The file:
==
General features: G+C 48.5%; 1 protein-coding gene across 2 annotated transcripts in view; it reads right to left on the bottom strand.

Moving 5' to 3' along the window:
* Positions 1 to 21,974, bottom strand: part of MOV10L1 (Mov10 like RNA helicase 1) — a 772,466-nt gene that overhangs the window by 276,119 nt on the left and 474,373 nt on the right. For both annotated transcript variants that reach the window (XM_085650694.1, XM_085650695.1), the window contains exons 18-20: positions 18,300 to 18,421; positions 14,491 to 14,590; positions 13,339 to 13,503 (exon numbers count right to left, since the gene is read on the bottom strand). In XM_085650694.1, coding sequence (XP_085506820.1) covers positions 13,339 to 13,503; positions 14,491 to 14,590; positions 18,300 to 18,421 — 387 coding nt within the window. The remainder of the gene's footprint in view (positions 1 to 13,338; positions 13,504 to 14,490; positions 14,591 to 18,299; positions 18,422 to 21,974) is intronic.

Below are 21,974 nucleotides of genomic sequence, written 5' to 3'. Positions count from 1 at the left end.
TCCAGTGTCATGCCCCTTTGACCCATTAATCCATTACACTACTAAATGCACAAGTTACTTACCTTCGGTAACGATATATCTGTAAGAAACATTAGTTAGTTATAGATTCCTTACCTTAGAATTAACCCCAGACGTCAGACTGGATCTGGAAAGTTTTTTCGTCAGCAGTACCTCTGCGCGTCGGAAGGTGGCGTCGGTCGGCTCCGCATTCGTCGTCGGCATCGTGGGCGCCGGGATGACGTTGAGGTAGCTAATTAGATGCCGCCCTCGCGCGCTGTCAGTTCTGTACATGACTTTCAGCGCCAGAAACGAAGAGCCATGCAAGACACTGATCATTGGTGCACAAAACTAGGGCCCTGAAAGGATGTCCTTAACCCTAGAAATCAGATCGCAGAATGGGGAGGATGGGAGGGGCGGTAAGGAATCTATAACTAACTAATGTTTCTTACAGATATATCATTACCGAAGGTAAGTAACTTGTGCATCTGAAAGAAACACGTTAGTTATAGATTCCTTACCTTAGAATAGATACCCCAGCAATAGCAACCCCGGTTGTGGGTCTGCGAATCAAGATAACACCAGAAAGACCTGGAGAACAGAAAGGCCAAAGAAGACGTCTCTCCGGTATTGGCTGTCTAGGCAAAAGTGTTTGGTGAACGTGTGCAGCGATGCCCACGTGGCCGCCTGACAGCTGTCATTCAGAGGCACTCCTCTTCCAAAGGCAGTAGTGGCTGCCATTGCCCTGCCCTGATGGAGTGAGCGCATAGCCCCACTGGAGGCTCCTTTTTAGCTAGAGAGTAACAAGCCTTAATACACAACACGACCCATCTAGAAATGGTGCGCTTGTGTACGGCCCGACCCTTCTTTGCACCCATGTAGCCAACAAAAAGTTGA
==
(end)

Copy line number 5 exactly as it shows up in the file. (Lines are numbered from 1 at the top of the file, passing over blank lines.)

TCCAGTGTCATGCCCCTTTGACCCATTAATCCATTACACTACTAAATGCACAAGTTACTTACCTTCGGTAACGATATATCTGTAAGAAACATTAGTTAGTTATAGATTCCTTACCTTAGAATTAACCCCAGACGTCAGACTGGATCTGGAAAGTTTTTTCGTCAGCAGTACCTCTGCGCGTCGGAAGGTGGCGTCGGTCGGCTCCGCATTCGTCGTCGGCATCGTGGGCGCCGGGATGACGTTGAGGTAGCTAATTAGATGCCGCCCTCGCGCGCTGTCAGTTCTGTACATGACTTTCAGCGCCAGAAACGAAGAGCCATGCAAGACACTGATCATTGGTGCACAAAACTAGGGCCCTGAAAGGATGTCCTTAACCCTAGAAATCAGATCGCAGAATGGGGAGGATGGGAGGGGCGGTAAGGAATCTATAACTAACTAATGTTTCTTACAGATATATCATTACCGAAGGTAAGTAACTTGTGCATCTGAAAGAAACACGTTAGTTATAGATTCCTTACCTTAGAATAGATACCCCAGCAATAGCAACCCCGGTTGTGGGTCTGCGAATCAAGATAACACCAGAAAGACCTGGAGAACAGAAAGGCCAAAGAAGACGTCTCTCCGGTATTGGCTGTCTAGGCAAAAGTGTTTGGTGAACGTGTGCAGCGATGCCCACGTGGCCGCCTGACAGCTGTCATTCAGAGGCACTCCTCTTCCAAAGGCAGTAGTGGCTGCCATTGCCCTGCCCTGATGGAGTGAGCGCATAGCCCCACTGGAGGCTCCTTTTTAGCTAGAGAGTAACAAGCCTTAATACACAACACGACCCATCTAGAAATGGTGCGCTTGTGTACGGCCCGACCCTTCTTTGCACCCATGTAGCCAACAAAAAGTTGA